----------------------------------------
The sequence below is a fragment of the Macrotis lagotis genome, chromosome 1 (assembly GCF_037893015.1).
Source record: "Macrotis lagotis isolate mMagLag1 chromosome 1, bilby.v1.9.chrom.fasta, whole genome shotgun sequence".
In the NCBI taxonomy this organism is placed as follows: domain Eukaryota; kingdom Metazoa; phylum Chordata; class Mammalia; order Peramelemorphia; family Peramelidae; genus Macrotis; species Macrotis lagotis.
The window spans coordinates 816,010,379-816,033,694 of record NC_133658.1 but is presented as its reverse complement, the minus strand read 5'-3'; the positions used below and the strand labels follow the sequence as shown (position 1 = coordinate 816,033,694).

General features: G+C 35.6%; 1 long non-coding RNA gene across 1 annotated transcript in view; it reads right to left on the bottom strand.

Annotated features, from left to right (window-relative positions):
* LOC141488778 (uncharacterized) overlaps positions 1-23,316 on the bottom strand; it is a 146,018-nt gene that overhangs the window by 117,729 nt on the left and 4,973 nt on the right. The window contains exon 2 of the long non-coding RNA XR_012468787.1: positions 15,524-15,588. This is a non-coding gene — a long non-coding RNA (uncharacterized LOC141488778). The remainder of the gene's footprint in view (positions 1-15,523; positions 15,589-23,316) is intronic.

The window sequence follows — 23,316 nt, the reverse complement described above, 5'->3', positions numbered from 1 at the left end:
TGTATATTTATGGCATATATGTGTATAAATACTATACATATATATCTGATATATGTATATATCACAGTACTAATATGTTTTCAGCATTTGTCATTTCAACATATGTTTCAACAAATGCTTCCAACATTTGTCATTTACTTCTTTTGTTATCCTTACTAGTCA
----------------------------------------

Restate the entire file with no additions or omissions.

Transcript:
The sequence below is a fragment of the Macrotis lagotis genome, chromosome 1 (assembly GCF_037893015.1).
Source record: "Macrotis lagotis isolate mMagLag1 chromosome 1, bilby.v1.9.chrom.fasta, whole genome shotgun sequence".
In the NCBI taxonomy this organism is placed as follows: domain Eukaryota; kingdom Metazoa; phylum Chordata; class Mammalia; order Peramelemorphia; family Peramelidae; genus Macrotis; species Macrotis lagotis.
The window spans coordinates 816,010,379-816,033,694 of record NC_133658.1 but is presented as its reverse complement, the minus strand read 5'-3'; the positions used below and the strand labels follow the sequence as shown (position 1 = coordinate 816,033,694).

General features: G+C 35.6%; 1 long non-coding RNA gene across 1 annotated transcript in view; it reads right to left on the bottom strand.

Annotated features, from left to right (window-relative positions):
* LOC141488778 (uncharacterized) overlaps positions 1-23,316 on the bottom strand; it is a 146,018-nt gene that overhangs the window by 117,729 nt on the left and 4,973 nt on the right. The window contains exon 2 of the long non-coding RNA XR_012468787.1: positions 15,524-15,588. This is a non-coding gene — a long non-coding RNA (uncharacterized LOC141488778). The remainder of the gene's footprint in view (positions 1-15,523; positions 15,589-23,316) is intronic.

The window sequence follows — 23,316 nt, the reverse complement described above, 5'->3', positions numbered from 1 at the left end:
TGTATATTTATGGCATATATGTGTATAAATACTATACATATATATCTGATATATGTATATATCACAGTACTAATATGTTTTCAGCATTTGTCATTTCAACATATGTTTCAACAAATGCTTCCAACATTTGTCATTTACTTCTTTTGTTATCCTTACTAGTCA